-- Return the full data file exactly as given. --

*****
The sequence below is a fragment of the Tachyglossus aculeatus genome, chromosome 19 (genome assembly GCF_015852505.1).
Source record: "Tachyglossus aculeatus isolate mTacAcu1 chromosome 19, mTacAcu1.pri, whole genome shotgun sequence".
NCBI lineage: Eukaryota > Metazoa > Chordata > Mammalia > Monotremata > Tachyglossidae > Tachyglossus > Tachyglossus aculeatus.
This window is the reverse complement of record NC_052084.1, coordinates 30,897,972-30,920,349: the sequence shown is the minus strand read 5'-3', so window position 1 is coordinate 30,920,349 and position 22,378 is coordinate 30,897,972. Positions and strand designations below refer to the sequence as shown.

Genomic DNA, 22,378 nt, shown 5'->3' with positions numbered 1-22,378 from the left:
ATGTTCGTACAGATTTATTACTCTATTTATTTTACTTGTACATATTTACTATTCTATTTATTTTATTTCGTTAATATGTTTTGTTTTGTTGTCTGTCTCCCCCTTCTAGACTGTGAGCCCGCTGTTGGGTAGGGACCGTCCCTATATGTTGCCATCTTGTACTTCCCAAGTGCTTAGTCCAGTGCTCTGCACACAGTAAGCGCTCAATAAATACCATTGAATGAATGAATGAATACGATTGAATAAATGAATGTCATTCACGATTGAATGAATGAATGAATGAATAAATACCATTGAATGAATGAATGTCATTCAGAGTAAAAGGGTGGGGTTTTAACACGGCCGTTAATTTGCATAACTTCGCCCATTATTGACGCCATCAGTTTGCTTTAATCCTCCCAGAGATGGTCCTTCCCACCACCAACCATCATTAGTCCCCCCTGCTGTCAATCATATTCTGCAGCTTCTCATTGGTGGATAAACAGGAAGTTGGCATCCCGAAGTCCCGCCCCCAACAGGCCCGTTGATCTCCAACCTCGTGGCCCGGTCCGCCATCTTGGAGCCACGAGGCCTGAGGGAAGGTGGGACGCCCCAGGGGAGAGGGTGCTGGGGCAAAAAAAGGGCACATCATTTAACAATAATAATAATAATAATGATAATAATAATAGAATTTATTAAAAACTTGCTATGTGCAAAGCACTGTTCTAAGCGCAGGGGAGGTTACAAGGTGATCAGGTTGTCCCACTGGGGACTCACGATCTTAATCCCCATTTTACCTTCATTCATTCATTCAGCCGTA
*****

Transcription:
The sequence below is a fragment of the Tachyglossus aculeatus genome, chromosome 19 (genome assembly GCF_015852505.1).
Source record: "Tachyglossus aculeatus isolate mTacAcu1 chromosome 19, mTacAcu1.pri, whole genome shotgun sequence".
NCBI lineage: Eukaryota > Metazoa > Chordata > Mammalia > Monotremata > Tachyglossidae > Tachyglossus > Tachyglossus aculeatus.
This window is the reverse complement of record NC_052084.1, coordinates 30,897,972-30,920,349: the sequence shown is the minus strand read 5'-3', so window position 1 is coordinate 30,920,349 and position 22,378 is coordinate 30,897,972. Positions and strand designations below refer to the sequence as shown.

Genomic DNA, 22,378 nt, shown 5'->3' with positions numbered 1-22,378 from the left:
ATGTTCGTACAGATTTATTACTCTATTTATTTTACTTGTACATATTTACTATTCTATTTATTTTATTTCGTTAATATGTTTTGTTTTGTTGTCTGTCTCCCCCTTCTAGACTGTGAGCCCGCTGTTGGGTAGGGACCGTCCCTATATGTTGCCATCTTGTACTTCCCAAGTGCTTAGTCCAGTGCTCTGCACACAGTAAGCGCTCAATAAATACCATTGAATGAATGAATGAATACGATTGAATAAATGAATGTCATTCACGATTGAATGAATGAATGAATGAATAAATACCATTGAATGAATGAATGTCATTCAGAGTAAAAGGGTGGGGTTTTAACACGGCCGTTAATTTGCATAACTTCGCCCATTATTGACGCCATCAGTTTGCTTTAATCCTCCCAGAGATGGTCCTTCCCACCACCAACCATCATTAGTCCCCCCTGCTGTCAATCATATTCTGCAGCTTCTCATTGGTGGATAAACAGGAAGTTGGCATCCCGAAGTCCCGCCCCCAACAGGCCCGTTGATCTCCAACCTCGTGGCCCGGTCCGCCATCTTGGAGCCACGAGGCCTGAGGGAAGGTGGGACGCCCCAGGGGAGAGGGTGCTGGGGCAAAAAAAGGGCACATCATTTAACAATAATAATAATAATAATGATAATAATAATAGAATTTATTAAAAACTTGCTATGTGCAAAGCACTGTTCTAAGCGCAGGGGAGGTTACAAGGTGATCAGGTTGTCCCACTGGGGACTCACGATCTTAATCCCCATTTTACCTTCATTCATTCATTCAGCCGTA